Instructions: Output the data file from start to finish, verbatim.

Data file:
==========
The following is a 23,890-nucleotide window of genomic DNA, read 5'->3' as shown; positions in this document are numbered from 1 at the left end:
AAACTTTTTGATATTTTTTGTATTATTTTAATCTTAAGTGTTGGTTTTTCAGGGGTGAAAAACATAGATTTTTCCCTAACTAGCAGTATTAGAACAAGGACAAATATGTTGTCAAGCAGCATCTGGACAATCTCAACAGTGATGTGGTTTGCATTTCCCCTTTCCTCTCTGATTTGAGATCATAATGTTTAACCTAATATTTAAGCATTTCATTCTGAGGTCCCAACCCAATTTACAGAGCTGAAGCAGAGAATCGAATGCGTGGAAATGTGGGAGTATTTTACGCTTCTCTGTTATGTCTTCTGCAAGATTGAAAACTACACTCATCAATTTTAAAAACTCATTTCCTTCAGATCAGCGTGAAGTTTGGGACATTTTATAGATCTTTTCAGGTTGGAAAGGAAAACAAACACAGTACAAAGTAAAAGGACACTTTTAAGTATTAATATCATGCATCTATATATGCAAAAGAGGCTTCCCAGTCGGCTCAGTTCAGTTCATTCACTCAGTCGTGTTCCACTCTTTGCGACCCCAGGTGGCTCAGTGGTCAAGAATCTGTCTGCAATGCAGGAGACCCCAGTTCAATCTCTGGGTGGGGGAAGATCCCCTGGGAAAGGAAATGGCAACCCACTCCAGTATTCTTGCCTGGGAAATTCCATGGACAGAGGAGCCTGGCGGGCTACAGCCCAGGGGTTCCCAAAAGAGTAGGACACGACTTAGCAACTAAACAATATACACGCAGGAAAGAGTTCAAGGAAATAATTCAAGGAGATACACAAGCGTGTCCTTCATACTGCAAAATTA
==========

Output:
The following is a 23,890-nucleotide window of genomic DNA, read 5'->3' as shown; positions in this document are numbered from 1 at the left end:
AAACTTTTTGATATTTTTTGTATTATTTTAATCTTAAGTGTTGGTTTTTCAGGGGTGAAAAACATAGATTTTTCCCTAACTAGCAGTATTAGAACAAGGACAAATATGTTGTCAAGCAGCATCTGGACAATCTCAACAGTGATGTGGTTTGCATTTCCCCTTTCCTCTCTGATTTGAGATCATAATGTTTAACCTAATATTTAAGCATTTCATTCTGAGGTCCCAACCCAATTTACAGAGCTGAAGCAGAGAATCGAATGCGTGGAAATGTGGGAGTATTTTACGCTTCTCTGTTATGTCTTCTGCAAGATTGAAAACTACACTCATCAATTTTAAAAACTCATTTCCTTCAGATCAGCGTGAAGTTTGGGACATTTTATAGATCTTTTCAGGTTGGAAAGGAAAACAAACACAGTACAAAGTAAAAGGACACTTTTAAGTATTAATATCATGCATCTATATATGCAAAAGAGGCTTCCCAGTCGGCTCAGTTCAGTTCATTCACTCAGTCGTGTTCCACTCTTTGCGACCCCAGGTGGCTCAGTGGTCAAGAATCTGTCTGCAATGCAGGAGACCCCAGTTCAATCTCTGGGTGGGGGAAGATCCCCTGGGAAAGGAAATGGCAACCCACTCCAGTATTCTTGCCTGGGAAATTCCATGGACAGAGGAGCCTGGCGGGCTACAGCCCAGGGGTTCCCAAAAGAGTAGGACACGACTTAGCAACTAAACAATATACACGCAGGAAAGAGTTCAAGGAAATAATTCAAGGAGATACACAAGCGTGTCCTTCATACTGCAAAATTA